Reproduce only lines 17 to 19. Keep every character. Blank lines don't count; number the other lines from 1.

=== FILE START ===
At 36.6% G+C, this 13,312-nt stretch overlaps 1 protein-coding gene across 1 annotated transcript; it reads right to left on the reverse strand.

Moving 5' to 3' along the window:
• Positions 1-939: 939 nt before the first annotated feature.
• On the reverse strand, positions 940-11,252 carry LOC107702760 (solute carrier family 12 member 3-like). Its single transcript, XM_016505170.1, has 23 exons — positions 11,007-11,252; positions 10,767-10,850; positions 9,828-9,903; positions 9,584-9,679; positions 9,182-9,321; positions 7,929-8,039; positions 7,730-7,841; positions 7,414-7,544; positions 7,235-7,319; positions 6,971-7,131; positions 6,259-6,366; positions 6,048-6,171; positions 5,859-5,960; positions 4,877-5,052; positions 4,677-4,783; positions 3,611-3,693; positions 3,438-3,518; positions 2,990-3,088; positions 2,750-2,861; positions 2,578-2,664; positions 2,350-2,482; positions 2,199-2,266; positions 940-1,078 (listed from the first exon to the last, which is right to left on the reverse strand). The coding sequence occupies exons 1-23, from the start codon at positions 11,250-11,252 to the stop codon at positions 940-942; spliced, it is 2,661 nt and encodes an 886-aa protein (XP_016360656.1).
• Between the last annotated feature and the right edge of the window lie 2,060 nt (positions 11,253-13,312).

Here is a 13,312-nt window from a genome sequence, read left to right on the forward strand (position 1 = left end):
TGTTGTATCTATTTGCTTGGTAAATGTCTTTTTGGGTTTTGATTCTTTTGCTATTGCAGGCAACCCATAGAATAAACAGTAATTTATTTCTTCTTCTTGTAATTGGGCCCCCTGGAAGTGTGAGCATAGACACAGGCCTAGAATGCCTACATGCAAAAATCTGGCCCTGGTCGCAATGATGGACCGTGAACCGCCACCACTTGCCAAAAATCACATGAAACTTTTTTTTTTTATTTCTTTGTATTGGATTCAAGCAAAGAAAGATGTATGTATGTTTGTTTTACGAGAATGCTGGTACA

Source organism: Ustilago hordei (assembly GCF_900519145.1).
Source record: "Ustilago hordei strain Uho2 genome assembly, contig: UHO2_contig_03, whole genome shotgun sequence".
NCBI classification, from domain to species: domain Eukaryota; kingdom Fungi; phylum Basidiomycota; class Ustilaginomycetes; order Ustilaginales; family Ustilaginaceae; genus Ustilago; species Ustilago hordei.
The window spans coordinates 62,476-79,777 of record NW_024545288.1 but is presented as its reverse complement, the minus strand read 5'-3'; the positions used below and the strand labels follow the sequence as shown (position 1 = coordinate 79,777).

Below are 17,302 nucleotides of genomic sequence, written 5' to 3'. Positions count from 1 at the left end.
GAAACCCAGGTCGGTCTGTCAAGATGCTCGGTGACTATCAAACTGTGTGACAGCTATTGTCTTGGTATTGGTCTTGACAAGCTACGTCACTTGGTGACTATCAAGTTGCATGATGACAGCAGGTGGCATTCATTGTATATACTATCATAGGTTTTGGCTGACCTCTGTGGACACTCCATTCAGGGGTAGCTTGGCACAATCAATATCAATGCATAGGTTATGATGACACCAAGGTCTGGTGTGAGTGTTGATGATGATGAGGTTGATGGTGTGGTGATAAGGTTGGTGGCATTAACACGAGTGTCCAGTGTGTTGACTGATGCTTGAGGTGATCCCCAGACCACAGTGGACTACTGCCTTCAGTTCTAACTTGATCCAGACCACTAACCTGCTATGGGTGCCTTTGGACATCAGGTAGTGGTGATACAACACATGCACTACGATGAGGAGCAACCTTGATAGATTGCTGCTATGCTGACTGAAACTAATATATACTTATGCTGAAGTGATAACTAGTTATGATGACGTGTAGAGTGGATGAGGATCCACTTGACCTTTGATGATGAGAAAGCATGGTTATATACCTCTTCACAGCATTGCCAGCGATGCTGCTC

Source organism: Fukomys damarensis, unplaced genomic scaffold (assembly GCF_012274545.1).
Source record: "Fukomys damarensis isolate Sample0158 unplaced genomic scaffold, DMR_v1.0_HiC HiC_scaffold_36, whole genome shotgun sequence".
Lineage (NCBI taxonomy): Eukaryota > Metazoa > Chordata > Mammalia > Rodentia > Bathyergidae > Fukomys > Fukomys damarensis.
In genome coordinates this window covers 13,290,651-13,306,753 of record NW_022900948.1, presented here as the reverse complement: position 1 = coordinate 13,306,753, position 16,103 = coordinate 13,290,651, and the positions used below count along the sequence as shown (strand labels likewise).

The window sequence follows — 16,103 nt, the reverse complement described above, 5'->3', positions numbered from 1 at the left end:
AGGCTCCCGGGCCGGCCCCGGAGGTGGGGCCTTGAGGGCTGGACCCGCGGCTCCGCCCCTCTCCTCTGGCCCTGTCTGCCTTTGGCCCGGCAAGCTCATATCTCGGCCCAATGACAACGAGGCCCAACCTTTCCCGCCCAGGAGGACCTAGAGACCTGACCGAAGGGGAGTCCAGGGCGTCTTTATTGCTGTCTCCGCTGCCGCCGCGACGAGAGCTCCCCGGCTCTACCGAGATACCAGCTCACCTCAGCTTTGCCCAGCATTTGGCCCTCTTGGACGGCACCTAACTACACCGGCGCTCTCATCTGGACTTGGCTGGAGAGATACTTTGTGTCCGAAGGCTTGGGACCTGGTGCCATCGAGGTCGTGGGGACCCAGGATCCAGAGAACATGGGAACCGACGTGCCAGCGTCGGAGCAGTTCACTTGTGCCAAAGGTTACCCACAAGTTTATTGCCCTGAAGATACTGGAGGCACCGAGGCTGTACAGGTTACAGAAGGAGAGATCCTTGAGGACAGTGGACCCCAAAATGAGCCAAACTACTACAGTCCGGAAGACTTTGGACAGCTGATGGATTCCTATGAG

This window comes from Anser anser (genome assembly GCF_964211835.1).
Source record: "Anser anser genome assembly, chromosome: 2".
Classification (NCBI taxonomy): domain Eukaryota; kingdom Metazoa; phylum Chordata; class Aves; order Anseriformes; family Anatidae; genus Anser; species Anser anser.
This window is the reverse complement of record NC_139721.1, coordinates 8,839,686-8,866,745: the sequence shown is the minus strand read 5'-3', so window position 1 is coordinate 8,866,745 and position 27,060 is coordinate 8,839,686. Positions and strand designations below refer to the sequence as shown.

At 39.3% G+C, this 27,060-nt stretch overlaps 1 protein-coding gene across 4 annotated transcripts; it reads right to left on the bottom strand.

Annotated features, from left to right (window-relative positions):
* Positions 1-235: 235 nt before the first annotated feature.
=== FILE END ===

In genome coordinates this window covers 13,290,651-13,306,753 of record NW_022900948.1, presented here as the reverse complement: position 1 = coordinate 13,306,753, position 16,103 = coordinate 13,290,651, and the positions used below count along the sequence as shown (strand labels likewise).

The window sequence follows — 16,103 nt, the reverse complement described above, 5'->3', positions numbered from 1 at the left end:
AGGCTCCCGGGCCGGCCCCGGAGGTGGGGCCTTGAGGGCTGGACCCGCGGCTCCGCCCCTCTCCTCTGGCCCTGTCTGCCTTTGGCCCGGCAAGCTCATATCTCGGCCCAATGACAACGAGGCCCAACCTTTCCCGCCCAGGAGGACCTAGAGACCTGACCGAAGGGGAGTCCAGGGCGTCTTTATTGCTGTCTCCGCTGCCGCCGCGACGAGAGCTCCCCGGCTCTACCGAGATACCAGCTCACCTCAGCTTTGCCCAGCATTTGGCCCTCTTGGACGGCACCTAACTACACCGGCGCTCTCATCTGGACTTGGCTGGAGAGATACTTTGTGTCCGAAGGCTTGGGACCTGGTGCCATCGAGGTCGTGGGGACCCAGGATCCAGAGAACATGGGAACCGACGTGCCAGCGTCGGAGCAGTTCACTTGTGCCAAAGGTTACCCACAAGTTTATTGCCCTGAAGATACTGGAGGCACCGAGGCTGTACAGGTTACAGAAGGAGAGATCCTTGAGGACAGTGGACCCCAAAATGAGCCAAACTACTACAGTCCGGAAGACTTTGGACAGCTGATGGATTCCTATGAG